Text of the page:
One tip to implement this week:

 

As much as we love to talk about the latest and greatest technology such as artificial intelligence or drones, the majority of the time there is a vast opportunity to implement technology that might be less exciting and/or considered 'older' but one that will improve productivity, profitability and the like. Have you looked at your already-existing assets for new uses?

 

For example, I've implemented vendor managed inventory or collaborative inventory planning with customers many times throughout my career because it provides a win-win in HUGE proportions. It isn't new but it achieves significant results — shorter lead times, better service, lower costs, less inventory, etc. What can you do in your business that would achieve a similar result? Think about automation. Push the envelope in thinking. And, remember, some of the best ideas come from unlikely places and with unlikely tool sets. 

 

Looking for more ideas to keep your supply chain connected? Access more tips and resources on my blog. And keep connected by subscribing to my newsletter and email feed of “I’ve Been Thinking…”

Drucker Supply Chain Forum2.jpgAt the Drucker Supply Chain Forum held recently, there was a panel of distribution executives from Amazon, Toyota, QVC and Komar discussing "Company Culture as a Competitive Advantage". I've found that if all of my clients (or my best clients) have something in common or emphasize the same point, I should pay attention. In this case, the themes noted by every successful executive included:

1. Core values - interestingly, we found that establishing and living by core values was integral to success when I was a VP of Operations for PaperPak. The executive panel agreed. Do you have values? Do your employees know them? Do they think you live by them? Don't even think about discussing values if you cannot live by them as you'll lose more ground that you ever thought possible. But, if you plan to live by them, values can be hugely successful.

 

2. Engagement - again, this warranted several pages in my upcoming book "I've Been Thinking: Strategies to Make and Keep Bold Customer Promises and Profits" as I've always found it crucial to success. It is simply amazing how much MORE engaged employees accomplish than the rest. And, isn't it a more exciting work environment to live in?

 

3. Employee Focus - I've yet to see a company with happy customers and unhappy employees. Have you? Every panelist brought up the importance of an employee focus. Amazon provides education to employees - whether or not the education relates to the job. QVC has created an intriguing environment for their employees to enjoy what could be seen as a typical warehousing job. Toyota follows the Toyota Production System tenet with employees on top. And, Komar focuses intense attention on employees — performance reviews, core values, etc.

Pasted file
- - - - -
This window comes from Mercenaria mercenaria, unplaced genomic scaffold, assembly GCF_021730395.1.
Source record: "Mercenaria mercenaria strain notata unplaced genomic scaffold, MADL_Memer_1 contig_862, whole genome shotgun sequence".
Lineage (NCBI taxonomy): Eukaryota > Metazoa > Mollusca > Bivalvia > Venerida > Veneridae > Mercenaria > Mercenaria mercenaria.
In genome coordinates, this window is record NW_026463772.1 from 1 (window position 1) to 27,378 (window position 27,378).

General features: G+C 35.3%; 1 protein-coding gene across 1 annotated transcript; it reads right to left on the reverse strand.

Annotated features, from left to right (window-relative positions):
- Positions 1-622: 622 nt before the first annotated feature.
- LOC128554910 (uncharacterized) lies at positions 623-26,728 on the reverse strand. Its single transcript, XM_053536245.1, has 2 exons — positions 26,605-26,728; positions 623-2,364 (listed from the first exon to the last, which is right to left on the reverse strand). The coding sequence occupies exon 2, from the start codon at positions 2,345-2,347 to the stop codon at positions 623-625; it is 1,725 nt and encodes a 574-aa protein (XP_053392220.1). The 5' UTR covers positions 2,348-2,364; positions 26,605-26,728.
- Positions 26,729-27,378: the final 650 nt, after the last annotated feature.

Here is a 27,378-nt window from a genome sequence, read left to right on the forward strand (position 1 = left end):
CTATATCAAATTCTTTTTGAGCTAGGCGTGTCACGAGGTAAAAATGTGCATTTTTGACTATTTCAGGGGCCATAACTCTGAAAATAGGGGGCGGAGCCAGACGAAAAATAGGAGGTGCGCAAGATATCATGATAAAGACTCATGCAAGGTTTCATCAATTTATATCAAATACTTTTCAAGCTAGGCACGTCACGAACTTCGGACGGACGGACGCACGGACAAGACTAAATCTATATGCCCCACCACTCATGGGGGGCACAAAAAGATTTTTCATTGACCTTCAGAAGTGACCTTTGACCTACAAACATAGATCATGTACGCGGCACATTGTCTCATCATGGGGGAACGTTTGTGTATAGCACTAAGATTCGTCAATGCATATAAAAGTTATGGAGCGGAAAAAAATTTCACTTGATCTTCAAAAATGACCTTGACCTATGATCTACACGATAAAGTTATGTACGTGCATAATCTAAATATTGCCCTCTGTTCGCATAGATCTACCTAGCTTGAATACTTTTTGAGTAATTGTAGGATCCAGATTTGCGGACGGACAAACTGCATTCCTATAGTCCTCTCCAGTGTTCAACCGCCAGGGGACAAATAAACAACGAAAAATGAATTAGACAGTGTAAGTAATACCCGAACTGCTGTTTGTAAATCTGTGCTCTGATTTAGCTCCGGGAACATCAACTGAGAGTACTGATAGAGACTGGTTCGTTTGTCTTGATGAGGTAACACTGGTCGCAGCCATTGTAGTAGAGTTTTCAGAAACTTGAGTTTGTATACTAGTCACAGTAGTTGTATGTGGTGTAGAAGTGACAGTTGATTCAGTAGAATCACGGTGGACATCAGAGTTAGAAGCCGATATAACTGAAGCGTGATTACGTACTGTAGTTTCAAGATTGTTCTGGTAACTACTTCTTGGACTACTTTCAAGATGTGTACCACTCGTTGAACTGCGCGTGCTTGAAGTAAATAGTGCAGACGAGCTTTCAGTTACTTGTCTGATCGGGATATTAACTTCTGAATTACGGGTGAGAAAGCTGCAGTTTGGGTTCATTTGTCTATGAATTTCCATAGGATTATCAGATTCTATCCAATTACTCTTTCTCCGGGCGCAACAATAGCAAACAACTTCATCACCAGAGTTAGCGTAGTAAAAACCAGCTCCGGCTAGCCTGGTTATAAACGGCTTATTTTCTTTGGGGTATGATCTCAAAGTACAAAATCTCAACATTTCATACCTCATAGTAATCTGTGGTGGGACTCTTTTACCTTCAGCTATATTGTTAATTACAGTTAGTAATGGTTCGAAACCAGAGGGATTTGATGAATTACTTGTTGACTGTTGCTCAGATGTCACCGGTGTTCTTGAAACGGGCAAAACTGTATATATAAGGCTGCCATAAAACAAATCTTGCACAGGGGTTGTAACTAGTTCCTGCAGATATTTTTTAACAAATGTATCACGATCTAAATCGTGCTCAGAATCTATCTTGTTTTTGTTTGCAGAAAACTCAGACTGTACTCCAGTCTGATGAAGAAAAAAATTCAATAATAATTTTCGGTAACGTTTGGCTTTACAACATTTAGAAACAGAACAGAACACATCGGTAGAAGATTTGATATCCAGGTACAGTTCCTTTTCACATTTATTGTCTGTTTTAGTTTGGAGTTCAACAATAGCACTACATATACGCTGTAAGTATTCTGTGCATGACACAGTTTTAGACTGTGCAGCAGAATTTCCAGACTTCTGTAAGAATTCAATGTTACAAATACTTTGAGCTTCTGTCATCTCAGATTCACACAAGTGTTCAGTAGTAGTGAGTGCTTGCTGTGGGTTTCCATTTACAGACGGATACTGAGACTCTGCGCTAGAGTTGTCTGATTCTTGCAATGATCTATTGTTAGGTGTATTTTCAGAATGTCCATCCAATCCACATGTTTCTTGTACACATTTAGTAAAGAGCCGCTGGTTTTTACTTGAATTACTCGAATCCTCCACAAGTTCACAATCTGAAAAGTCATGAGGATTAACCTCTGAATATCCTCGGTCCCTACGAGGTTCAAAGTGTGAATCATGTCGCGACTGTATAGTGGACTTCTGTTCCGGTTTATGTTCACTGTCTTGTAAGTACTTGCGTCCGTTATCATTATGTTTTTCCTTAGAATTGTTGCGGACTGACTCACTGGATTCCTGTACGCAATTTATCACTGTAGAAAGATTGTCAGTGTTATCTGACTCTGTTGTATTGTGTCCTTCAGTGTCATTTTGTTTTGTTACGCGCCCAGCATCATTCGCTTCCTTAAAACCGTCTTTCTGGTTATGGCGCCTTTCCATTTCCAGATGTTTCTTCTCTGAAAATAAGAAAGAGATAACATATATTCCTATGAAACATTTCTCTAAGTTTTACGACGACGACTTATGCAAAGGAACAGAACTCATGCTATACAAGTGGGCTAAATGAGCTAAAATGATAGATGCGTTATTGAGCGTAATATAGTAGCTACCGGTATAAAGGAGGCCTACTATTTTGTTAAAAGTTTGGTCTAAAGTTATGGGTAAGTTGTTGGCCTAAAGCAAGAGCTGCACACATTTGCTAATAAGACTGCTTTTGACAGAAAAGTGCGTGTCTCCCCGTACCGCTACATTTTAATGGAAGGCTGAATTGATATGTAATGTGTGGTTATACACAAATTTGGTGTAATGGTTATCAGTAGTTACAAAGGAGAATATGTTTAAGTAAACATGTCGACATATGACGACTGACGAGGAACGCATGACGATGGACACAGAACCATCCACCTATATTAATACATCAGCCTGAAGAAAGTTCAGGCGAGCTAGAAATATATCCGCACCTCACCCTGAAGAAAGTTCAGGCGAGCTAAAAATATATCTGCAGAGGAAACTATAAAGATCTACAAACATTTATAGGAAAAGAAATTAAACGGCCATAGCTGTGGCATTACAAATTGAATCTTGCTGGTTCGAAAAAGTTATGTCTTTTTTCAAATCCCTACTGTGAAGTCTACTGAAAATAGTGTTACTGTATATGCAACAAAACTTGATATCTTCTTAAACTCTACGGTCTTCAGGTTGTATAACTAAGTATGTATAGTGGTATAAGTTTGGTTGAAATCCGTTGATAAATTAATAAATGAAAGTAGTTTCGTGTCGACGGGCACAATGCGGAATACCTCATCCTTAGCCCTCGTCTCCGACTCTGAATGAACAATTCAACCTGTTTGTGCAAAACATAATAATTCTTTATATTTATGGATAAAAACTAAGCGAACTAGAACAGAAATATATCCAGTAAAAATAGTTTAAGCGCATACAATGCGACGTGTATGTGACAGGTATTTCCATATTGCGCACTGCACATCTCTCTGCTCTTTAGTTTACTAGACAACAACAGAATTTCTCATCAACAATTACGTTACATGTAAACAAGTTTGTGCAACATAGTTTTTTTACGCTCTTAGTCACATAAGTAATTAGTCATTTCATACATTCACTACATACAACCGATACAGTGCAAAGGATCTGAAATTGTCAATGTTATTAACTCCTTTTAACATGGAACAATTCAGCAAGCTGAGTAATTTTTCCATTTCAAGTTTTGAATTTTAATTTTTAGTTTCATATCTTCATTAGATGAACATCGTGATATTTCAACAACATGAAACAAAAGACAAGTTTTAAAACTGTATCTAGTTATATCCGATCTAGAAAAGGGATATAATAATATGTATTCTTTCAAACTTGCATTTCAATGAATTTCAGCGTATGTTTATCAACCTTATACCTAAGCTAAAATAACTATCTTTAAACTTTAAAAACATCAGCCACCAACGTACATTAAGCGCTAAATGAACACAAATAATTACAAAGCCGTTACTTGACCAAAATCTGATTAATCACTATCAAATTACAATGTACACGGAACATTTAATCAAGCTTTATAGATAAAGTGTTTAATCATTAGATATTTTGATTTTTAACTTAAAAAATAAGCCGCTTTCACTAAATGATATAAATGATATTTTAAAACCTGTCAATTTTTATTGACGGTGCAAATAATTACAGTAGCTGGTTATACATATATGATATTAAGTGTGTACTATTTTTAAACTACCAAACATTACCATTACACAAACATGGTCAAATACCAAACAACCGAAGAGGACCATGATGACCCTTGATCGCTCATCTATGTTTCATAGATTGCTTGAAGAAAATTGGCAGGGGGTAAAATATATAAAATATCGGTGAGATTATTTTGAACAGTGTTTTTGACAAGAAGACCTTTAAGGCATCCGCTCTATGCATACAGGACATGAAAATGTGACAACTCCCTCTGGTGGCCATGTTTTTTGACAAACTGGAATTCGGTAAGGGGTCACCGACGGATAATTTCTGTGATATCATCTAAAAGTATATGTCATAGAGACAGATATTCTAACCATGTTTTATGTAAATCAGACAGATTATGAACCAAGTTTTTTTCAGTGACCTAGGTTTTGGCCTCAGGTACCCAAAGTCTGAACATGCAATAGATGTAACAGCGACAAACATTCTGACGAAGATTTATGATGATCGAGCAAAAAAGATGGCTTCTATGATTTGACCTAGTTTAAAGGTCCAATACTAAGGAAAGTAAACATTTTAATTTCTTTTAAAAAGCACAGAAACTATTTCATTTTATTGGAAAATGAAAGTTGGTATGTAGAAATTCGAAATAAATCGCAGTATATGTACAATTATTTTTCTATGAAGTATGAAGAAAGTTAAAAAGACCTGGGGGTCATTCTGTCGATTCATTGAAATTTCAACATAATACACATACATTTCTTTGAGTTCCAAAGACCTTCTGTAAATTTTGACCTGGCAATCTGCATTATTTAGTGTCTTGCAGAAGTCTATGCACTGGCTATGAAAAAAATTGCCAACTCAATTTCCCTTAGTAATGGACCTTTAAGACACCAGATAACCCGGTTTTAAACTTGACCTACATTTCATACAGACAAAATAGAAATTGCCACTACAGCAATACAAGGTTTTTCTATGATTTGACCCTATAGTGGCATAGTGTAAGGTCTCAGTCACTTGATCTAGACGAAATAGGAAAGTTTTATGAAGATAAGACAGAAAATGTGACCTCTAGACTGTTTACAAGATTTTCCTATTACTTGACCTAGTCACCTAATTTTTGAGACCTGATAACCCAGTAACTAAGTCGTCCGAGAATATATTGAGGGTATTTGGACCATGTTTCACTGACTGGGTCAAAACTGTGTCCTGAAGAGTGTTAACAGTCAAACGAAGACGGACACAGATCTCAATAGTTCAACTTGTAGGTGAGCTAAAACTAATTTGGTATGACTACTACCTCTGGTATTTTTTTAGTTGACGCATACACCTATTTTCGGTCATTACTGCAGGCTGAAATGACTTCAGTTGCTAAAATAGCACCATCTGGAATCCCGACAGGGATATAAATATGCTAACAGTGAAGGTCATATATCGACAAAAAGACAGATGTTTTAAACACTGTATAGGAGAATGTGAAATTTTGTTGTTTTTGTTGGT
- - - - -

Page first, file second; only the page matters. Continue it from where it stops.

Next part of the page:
Did you like this article? Continue reading on how to strengthen your Eagle Eye:

 

What Supply Chain and Liberal Arts Have in Common

 

Are You Thankful for Your Employees?

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I participated on the panel, "Professional Pathways in Supply Chain" at the Drucker Supply Chain Forum last week. Interesting to note that the panel was all women — definitely not typical but nice to see! I was joined by executives from Walt Disney, Source Intelligence, Intelligent Audit and CSCMP. It was a lot of fun, and I learned as much as I contributed.

 

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We had some engaging discussions about the future of supply chain and the types of professionals that will be needed. For details on these topics, please tune in to my recent Profit Through People newsletter. However, one of the keys I wanted to highlight here is the critical need for a broad set of skills in supply chain today. The end-to-end supply chain is a vast topic (from your suppliers' suppliers through manufacturing and distribution to your customers' customers). Are you continually learning to stay ahead of the curve?

 

One tip to implement this week: